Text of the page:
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Shuttle AV40R P4X266 Motherboard Review - AV40R - Page 2

Pentium 4 processors teaming up with DDR memory have been a huge hit of late. But there is more than just Intel and SiS making these possibilities a reality. Come join Jon "Albinus" Albiez as he delves into the workings of the Shuttle AV40R Motherboard that uses the VIA P4X266 chipset and see if it's worth your hard-earned dollars.

| Editorials in Motherboards | Posted: Jan 24, 2002 5:00 am
TweakTown Rating: 8.5%      Manufacturer: Shuttle

First Impressions

 

 

When the board arrived, I could hardly wait to power it up and have a look at its features and drool over its performance. My existing Pentium III system utilised an Apollo Pro 266 chipset, also from VIA. I thought to myself "What would happen if I tried to switch the motherboard over?" Well, Windows XP Professional seemed to handle the job effortlessly. Until I started getting random crashes which became more and more frequent.

 

After slapping myself around the head and reformatting (which I should have done anyway), Windows XP went on without a problem. But the crashing started again. After exhausting all my options, I gave up and returned to the Windows 2000 Professional platform that I respect very well due to its stability. Installed Windows 2000, loaded all my usual applications, and no crashing! In fact, I am yet to have a single crash from this motherboard running Windows 2000 - most impressive!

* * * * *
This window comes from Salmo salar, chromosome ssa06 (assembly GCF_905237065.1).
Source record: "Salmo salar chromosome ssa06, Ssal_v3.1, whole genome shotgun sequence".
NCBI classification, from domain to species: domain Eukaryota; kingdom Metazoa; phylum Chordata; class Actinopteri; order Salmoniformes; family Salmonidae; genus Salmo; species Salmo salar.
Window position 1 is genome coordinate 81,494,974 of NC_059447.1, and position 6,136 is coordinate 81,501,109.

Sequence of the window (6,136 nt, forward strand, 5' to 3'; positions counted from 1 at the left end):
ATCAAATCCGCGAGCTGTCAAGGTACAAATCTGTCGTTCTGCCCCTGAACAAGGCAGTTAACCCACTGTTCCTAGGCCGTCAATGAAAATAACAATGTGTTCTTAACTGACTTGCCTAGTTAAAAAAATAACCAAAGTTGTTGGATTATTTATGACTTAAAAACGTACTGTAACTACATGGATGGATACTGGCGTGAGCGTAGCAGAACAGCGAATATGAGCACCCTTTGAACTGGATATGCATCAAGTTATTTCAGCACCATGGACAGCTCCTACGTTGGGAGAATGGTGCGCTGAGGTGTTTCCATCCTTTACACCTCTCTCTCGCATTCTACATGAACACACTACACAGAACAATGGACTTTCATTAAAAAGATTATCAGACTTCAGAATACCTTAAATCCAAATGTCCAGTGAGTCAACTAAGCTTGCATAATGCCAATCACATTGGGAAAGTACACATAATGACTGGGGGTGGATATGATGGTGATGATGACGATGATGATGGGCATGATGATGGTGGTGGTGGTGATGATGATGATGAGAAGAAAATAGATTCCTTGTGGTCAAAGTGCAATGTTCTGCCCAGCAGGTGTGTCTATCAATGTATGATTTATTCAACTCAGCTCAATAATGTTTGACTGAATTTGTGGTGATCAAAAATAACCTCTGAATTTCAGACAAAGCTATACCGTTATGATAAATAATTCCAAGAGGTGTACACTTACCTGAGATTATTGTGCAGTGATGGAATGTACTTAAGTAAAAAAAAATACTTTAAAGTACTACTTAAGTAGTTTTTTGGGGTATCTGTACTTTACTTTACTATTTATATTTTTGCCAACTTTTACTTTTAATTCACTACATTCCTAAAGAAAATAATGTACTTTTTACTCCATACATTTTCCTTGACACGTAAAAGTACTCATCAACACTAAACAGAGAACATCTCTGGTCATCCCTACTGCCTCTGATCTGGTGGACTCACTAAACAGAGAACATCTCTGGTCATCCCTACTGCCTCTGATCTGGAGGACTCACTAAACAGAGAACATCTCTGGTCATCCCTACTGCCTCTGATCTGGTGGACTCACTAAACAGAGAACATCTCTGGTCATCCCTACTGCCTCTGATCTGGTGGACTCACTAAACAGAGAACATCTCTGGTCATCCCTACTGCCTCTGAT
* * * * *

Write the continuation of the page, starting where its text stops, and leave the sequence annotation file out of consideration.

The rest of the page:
Layout

 

Shuttle's AV40R, by and large, is a thoughtfully designed board. The only real complaint is the positioning of the floppy drive connector, down near the RAID ports. This can result in a bit of clutter at the bottom of the case, and when a hot-running Pentium 4 is present this is not desired. The other IDE connectors are well placed with plenty of room surrounding them. Shuttle has used the board space superbly, with a minimum of free PCB.

 

The P4X266 chipset dominates the board, and is cooled by a small cooling fan. This was an area of concern because after 5 minutes of operation, the fan failed. Fortunately I had a spare one lying around, which I replaced it with. The VT8233 Southbridge is used, which is rather well respected due to its solid performance and lack of "bugs" (ala 686B issue). The newer P4X266A chipset uses the VT8233A Southbridge which incorporates the new Ultra ATA/133 standard. With ATA/133 hard drives on the horizon, this is a good move by VIA.

 

As well as the standard 4-pin Auxiliary 12v power connector, the AV40R must also have a 6-pin connector plugged in as well; otherwise it will fail to boot. Not all power supplies have this, so be careful when choosing a Pentium 4 compatible unit. The board came with the Socket 478 retaining bracket, which is used to firmly hold the heatsink in place. The 3 DDR SDRAM slots are free of obstructions, and it is very easy to upgrade memory on the AV40R.

 

There are only 5 PCI slots, which is a bit of a pity as many people can find enough peripherals to fill 6 slots. The onboard Promise FastTrak 100 "Lite" goes somewhat to compensating for this. I tried changing my RAID-0 array over from the old motherboard to the AV40R, and it was detected flawlessly.

 

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